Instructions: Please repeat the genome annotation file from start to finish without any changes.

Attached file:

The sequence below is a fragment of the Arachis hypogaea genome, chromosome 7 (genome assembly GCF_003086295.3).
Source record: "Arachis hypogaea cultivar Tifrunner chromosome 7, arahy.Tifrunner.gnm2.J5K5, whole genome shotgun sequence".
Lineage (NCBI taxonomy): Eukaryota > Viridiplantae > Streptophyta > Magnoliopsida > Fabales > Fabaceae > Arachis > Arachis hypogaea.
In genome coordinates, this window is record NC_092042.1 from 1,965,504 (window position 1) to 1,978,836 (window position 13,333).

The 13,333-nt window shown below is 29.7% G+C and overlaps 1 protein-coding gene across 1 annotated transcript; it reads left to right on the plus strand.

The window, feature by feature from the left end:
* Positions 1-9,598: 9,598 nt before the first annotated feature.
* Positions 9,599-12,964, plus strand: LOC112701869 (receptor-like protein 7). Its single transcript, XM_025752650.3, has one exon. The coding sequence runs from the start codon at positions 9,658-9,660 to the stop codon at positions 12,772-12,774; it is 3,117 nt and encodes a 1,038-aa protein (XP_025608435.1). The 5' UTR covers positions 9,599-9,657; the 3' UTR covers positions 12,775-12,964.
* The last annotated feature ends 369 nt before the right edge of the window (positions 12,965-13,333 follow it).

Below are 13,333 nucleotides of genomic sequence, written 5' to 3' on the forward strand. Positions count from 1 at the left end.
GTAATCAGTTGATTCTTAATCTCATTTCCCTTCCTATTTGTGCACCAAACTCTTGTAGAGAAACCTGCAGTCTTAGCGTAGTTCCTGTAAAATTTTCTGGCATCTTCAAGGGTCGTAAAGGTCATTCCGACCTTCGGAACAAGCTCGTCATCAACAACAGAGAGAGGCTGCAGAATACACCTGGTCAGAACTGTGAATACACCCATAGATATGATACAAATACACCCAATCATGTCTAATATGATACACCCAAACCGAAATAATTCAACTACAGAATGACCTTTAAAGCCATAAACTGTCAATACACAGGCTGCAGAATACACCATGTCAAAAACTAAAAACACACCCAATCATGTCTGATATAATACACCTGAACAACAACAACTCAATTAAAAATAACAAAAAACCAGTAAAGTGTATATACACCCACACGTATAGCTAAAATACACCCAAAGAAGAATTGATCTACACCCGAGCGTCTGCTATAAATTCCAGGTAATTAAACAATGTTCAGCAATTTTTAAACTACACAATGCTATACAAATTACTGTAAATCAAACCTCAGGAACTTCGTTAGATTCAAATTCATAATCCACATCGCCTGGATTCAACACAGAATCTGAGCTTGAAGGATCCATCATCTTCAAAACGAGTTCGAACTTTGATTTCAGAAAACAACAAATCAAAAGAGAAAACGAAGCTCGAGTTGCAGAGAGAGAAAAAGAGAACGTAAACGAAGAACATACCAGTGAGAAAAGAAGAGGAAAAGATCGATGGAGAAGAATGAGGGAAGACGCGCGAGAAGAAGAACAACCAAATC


The sequence below is a fragment of the Arachis hypogaea genome, chromosome 7 (genome assembly GCF_003086295.3).
Source record: "Arachis hypogaea cultivar Tifrunner chromosome 7, arahy.Tifrunner.gnm2.J5K5, whole genome shotgun sequence".
Lineage (NCBI taxonomy): Eukaryota > Viridiplantae > Streptophyta > Magnoliopsida > Fabales > Fabaceae > Arachis > Arachis hypogaea.
In genome coordinates, this window is record NC_092042.1 from 1,965,504 (window position 1) to 1,978,836 (window position 13,333).

The 13,333-nt window shown below is 29.7% G+C and overlaps 1 protein-coding gene across 1 annotated transcript; it reads left to right on the plus strand.

The window, feature by feature from the left end:
* Positions 1-9,598: 9,598 nt before the first annotated feature.
* Positions 9,599-12,964, plus strand: LOC112701869 (receptor-like protein 7). Its single transcript, XM_025752650.3, has one exon. The coding sequence runs from the start codon at positions 9,658-9,660 to the stop codon at positions 12,772-12,774; it is 3,117 nt and encodes a 1,038-aa protein (XP_025608435.1). The 5' UTR covers positions 9,599-9,657; the 3' UTR covers positions 12,775-12,964.
* The last annotated feature ends 369 nt before the right edge of the window (positions 12,965-13,333 follow it).

Below are 13,333 nucleotides of genomic sequence, written 5' to 3' on the forward strand. Positions count from 1 at the left end.
GTAATCAGTTGATTCTTAATCTCATTTCCCTTCCTATTTGTGCACCAAACTCTTGTAGAGAAACCTGCAGTCTTAGCGTAGTTCCTGTAAAATTTTCTGGCATCTTCAAGGGTCGTAAAGGTCATTCCGACCTTCGGAACAAGCTCGTCATCAACAACAGAGAGAGGCTGCAGAATACACCTGGTCAGAACTGTGAATACACCCATAGATATGATACAAATACACCCAATCATGTCTAATATGATACACCCAAACCGAAATAATTCAACTACAGAATGACCTTTAAAGCCATAAACTGTCAATACACAGGCTGCAGAATACACCATGTCAAAAACTAAAAACACACCCAATCATGTCTGATATAATACACCTGAACAACAACAACTCAATTAAAAATAACAAAAAACCAGTAAAGTGTATATACACCCACACGTATAGCTAAAATACACCCAAAGAAGAATTGATCTACACCCGAGCGTCTGCTATAAATTCCAGGTAATTAAACAATGTTCAGCAATTTTTAAACTACACAATGCTATACAAATTACTGTAAATCAAACCTCAGGAACTTCGTTAGATTCAAATTCATAATCCACATCGCCTGGATTCAACACAGAATCTGAGCTTGAAGGATCCATCATCTTCAAAACGAGTTCGAACTTTGATTTCAGAAAACAACAAATCAAAAGAGAAAACGAAGCTCGAGTTGCAGAGAGAGAAAAAGAGAACGTAAACGAAGAACATACCAGTGAGAAAAGAAGAGGAAAAGATCGATGGAGAAGAATGAGGGAAGACGCGCGAGAAGAAGAACAACCAAATC